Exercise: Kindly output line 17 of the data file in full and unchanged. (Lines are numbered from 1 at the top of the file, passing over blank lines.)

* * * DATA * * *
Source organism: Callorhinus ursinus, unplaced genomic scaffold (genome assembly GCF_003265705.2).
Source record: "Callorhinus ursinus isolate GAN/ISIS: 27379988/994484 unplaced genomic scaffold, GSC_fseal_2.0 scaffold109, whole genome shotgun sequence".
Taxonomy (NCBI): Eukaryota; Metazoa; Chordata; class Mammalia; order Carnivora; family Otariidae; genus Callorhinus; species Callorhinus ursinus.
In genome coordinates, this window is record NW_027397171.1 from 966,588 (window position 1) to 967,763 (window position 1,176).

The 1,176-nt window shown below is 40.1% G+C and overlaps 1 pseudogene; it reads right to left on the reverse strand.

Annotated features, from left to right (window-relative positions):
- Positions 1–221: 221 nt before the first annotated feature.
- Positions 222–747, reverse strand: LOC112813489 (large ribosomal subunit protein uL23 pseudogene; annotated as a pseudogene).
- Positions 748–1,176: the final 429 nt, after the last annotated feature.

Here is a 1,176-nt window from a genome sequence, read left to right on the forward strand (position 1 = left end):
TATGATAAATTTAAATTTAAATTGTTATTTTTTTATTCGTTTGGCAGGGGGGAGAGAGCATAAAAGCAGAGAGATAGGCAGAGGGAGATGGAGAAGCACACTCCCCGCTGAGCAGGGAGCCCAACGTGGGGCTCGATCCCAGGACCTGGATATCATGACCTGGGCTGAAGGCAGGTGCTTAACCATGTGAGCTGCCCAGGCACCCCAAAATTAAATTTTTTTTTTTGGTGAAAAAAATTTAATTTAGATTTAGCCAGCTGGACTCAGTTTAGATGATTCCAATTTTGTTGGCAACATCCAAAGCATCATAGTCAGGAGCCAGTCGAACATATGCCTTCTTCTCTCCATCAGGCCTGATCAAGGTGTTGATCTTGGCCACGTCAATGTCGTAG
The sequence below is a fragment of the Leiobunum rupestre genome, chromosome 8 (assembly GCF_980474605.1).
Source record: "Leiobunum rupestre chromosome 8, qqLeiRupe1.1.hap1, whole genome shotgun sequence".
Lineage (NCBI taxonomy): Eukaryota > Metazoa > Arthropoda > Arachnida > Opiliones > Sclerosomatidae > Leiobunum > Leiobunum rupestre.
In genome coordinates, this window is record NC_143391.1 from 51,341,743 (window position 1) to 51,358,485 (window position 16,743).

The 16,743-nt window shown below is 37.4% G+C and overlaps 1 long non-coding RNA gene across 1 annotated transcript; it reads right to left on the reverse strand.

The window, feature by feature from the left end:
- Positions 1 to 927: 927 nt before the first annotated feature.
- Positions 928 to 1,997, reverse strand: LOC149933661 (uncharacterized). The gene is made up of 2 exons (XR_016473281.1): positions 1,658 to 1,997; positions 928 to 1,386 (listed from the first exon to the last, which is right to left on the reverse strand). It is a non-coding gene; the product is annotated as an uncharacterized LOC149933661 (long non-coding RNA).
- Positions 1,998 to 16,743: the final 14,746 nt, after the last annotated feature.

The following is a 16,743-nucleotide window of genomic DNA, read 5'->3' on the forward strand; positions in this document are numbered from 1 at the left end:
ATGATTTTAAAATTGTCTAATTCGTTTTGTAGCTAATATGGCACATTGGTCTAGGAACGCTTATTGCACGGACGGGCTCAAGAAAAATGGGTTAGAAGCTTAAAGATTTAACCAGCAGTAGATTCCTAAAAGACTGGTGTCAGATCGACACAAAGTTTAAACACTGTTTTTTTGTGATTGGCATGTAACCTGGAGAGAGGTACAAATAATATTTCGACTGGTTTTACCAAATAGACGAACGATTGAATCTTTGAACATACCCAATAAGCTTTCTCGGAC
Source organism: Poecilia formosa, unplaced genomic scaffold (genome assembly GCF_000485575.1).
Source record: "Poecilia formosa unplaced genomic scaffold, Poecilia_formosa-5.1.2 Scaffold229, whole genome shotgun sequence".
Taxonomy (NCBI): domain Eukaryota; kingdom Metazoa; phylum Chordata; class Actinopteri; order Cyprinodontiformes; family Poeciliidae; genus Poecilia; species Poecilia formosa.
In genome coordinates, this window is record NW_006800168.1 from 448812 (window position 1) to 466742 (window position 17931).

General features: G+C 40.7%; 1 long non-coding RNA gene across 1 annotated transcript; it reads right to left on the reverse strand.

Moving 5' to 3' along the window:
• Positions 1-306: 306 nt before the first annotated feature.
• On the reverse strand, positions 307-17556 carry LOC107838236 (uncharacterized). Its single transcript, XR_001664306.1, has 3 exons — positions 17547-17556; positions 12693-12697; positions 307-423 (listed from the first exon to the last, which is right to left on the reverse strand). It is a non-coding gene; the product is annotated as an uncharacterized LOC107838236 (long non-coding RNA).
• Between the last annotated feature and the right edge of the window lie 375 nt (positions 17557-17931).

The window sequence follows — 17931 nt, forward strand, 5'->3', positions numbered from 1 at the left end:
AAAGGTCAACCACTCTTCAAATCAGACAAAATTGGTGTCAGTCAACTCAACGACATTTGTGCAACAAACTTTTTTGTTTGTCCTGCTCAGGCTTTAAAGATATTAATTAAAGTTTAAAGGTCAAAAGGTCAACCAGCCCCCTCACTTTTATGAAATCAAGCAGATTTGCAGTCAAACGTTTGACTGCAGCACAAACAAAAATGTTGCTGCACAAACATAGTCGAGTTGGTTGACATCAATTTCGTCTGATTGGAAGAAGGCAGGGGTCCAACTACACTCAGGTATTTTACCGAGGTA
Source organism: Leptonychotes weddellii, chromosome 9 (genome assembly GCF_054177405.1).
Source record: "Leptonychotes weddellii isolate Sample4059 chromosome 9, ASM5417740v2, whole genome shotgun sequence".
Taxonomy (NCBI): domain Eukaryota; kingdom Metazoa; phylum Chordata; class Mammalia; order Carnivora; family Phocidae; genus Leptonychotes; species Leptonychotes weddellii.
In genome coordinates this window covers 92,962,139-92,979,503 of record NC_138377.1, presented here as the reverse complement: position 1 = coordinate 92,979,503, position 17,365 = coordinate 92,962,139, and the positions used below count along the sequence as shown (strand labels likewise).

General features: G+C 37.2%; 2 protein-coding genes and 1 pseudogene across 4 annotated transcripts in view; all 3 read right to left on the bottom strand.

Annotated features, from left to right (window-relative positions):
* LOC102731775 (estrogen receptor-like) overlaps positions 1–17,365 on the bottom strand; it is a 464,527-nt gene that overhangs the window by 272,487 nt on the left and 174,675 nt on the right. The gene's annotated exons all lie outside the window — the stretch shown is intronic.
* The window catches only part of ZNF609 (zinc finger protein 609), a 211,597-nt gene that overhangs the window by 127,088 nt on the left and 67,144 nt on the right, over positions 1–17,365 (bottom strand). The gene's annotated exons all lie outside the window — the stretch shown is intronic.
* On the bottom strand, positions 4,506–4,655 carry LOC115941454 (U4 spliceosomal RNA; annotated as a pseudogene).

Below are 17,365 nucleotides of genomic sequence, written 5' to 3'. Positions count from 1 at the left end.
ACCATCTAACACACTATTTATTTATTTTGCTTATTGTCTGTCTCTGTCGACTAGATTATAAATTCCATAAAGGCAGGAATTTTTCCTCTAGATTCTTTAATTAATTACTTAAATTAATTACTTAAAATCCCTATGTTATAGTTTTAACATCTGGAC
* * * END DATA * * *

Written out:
The window, feature by feature from the left end: